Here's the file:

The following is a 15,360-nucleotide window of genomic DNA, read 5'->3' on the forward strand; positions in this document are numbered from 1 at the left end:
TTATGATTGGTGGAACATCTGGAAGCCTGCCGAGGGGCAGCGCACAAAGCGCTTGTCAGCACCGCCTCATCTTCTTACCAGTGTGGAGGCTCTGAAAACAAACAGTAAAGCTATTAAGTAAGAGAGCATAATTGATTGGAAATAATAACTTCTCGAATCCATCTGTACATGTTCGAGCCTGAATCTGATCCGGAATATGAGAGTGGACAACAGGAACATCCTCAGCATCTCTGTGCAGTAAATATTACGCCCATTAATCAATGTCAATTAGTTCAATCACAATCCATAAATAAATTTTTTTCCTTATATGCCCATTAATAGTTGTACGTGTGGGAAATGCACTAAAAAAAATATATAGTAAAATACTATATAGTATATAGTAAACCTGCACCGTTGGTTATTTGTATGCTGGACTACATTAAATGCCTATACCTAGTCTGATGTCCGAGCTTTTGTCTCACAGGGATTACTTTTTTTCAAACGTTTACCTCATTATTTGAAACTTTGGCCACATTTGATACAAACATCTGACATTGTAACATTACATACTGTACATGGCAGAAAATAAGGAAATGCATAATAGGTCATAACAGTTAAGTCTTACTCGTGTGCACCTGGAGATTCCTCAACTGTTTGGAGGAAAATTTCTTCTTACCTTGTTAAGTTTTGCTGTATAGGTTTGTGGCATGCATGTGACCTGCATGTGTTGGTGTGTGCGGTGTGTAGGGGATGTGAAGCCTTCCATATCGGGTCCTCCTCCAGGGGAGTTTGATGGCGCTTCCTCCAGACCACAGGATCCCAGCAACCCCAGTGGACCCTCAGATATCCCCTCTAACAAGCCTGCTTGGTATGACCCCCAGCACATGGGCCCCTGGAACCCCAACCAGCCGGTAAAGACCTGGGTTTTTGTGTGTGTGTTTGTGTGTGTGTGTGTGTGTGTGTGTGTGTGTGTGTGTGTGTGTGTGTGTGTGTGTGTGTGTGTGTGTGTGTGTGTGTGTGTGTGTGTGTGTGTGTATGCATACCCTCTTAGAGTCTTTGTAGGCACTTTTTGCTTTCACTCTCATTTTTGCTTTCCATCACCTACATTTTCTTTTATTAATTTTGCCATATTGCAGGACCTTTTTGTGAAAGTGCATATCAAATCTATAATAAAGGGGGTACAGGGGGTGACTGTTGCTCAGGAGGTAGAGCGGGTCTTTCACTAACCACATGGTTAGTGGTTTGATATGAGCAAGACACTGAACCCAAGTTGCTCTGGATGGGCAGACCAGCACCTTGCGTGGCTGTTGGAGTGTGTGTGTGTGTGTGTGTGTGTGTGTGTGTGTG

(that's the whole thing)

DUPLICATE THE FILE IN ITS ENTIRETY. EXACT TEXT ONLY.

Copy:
The following is a 15,360-nucleotide window of genomic DNA, read 5'->3' on the forward strand; positions in this document are numbered from 1 at the left end:
TTATGATTGGTGGAACATCTGGAAGCCTGCCGAGGGGCAGCGCACAAAGCGCTTGTCAGCACCGCCTCATCTTCTTACCAGTGTGGAGGCTCTGAAAACAAACAGTAAAGCTATTAAGTAAGAGAGCATAATTGATTGGAAATAATAACTTCTCGAATCCATCTGTACATGTTCGAGCCTGAATCTGATCCGGAATATGAGAGTGGACAACAGGAACATCCTCAGCATCTCTGTGCAGTAAATATTACGCCCATTAATCAATGTCAATTAGTTCAATCACAATCCATAAATAAATTTTTTTCCTTATATGCCCATTAATAGTTGTACGTGTGGGAAATGCACTAAAAAAAATATATAGTAAAATACTATATAGTATATAGTAAACCTGCACCGTTGGTTATTTGTATGCTGGACTACATTAAATGCCTATACCTAGTCTGATGTCCGAGCTTTTGTCTCACAGGGATTACTTTTTTTCAAACGTTTACCTCATTATTTGAAACTTTGGCCACATTTGATACAAACATCTGACATTGTAACATTACATACTGTACATGGCAGAAAATAAGGAAATGCATAATAGGTCATAACAGTTAAGTCTTACTCGTGTGCACCTGGAGATTCCTCAACTGTTTGGAGGAAAATTTCTTCTTACCTTGTTAAGTTTTGCTGTATAGGTTTGTGGCATGCATGTGACCTGCATGTGTTGGTGTGTGCGGTGTGTAGGGGATGTGAAGCCTTCCATATCGGGTCCTCCTCCAGGGGAGTTTGATGGCGCTTCCTCCAGACCACAGGATCCCAGCAACCCCAGTGGACCCTCAGATATCCCCTCTAACAAGCCTGCTTGGTATGACCCCCAGCACATGGGCCCCTGGAACCCCAACCAGCCGGTAAAGACCTGGGTTTTTGTGTGTGTGTTTGTGTGTGTGTGTGTGTGTGTGTGTGTGTGTGTGTGTGTGTGTGTGTGTGTGTGTGTGTGTGTGTGTGTGTGTGTGTGTGTGTGTGTGTGTGTGTATGCATACCCTCTTAGAGTCTTTGTAGGCACTTTTTGCTTTCACTCTCATTTTTGCTTTCCATCACCTACATTTTCTTTTATTAATTTTGCCATATTGCAGGACCTTTTTGTGAAAGTGCATATCAAATCTATAATAAAGGGGGTACAGGGGGTGACTGTTGCTCAGGAGGTAGAGCGGGTCTTTCACTAACCACATGGTTAGTGGTTTGATATGAGCAAGACACTGAACCCAAGTTGCTCTGGATGGGCAGACCAGCACCTTGCGTGGCTGTTGGAGTGTGTGTGTGTGTGTGTGTGTGTGTGTGTGTGTG